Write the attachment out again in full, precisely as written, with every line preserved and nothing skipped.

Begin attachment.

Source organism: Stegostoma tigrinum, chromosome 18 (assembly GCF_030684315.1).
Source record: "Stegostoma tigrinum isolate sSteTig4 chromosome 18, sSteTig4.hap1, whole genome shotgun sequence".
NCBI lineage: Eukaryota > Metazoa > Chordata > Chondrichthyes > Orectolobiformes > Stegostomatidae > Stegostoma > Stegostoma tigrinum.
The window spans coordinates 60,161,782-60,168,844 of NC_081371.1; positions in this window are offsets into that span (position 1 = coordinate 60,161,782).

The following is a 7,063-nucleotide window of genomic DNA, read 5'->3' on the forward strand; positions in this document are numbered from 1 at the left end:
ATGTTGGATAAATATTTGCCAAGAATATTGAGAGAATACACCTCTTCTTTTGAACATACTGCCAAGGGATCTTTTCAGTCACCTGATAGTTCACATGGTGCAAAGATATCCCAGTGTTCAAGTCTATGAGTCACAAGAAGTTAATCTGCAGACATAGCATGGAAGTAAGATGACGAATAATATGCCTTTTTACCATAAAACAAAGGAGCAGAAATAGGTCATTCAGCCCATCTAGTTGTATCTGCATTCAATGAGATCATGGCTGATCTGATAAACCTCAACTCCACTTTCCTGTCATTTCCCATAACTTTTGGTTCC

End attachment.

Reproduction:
Source organism: Stegostoma tigrinum, chromosome 18 (assembly GCF_030684315.1).
Source record: "Stegostoma tigrinum isolate sSteTig4 chromosome 18, sSteTig4.hap1, whole genome shotgun sequence".
NCBI lineage: Eukaryota > Metazoa > Chordata > Chondrichthyes > Orectolobiformes > Stegostomatidae > Stegostoma > Stegostoma tigrinum.
The window spans coordinates 60,161,782-60,168,844 of NC_081371.1; positions in this window are offsets into that span (position 1 = coordinate 60,161,782).

The following is a 7,063-nucleotide window of genomic DNA, read 5'->3' on the forward strand; positions in this document are numbered from 1 at the left end:
ATGTTGGATAAATATTTGCCAAGAATATTGAGAGAATACACCTCTTCTTTTGAACATACTGCCAAGGGATCTTTTCAGTCACCTGATAGTTCACATGGTGCAAAGATATCCCAGTGTTCAAGTCTATGAGTCACAAGAAGTTAATCTGCAGACATAGCATGGAAGTAAGATGACGAATAATATGCCTTTTTACCATAAAACAAAGGAGCAGAAATAGGTCATTCAGCCCATCTAGTTGTATCTGCATTCAATGAGATCATGGCTGATCTGATAAACCTCAACTCCACTTTCCTGTCATTTCCCATAACTTTTGGTTCC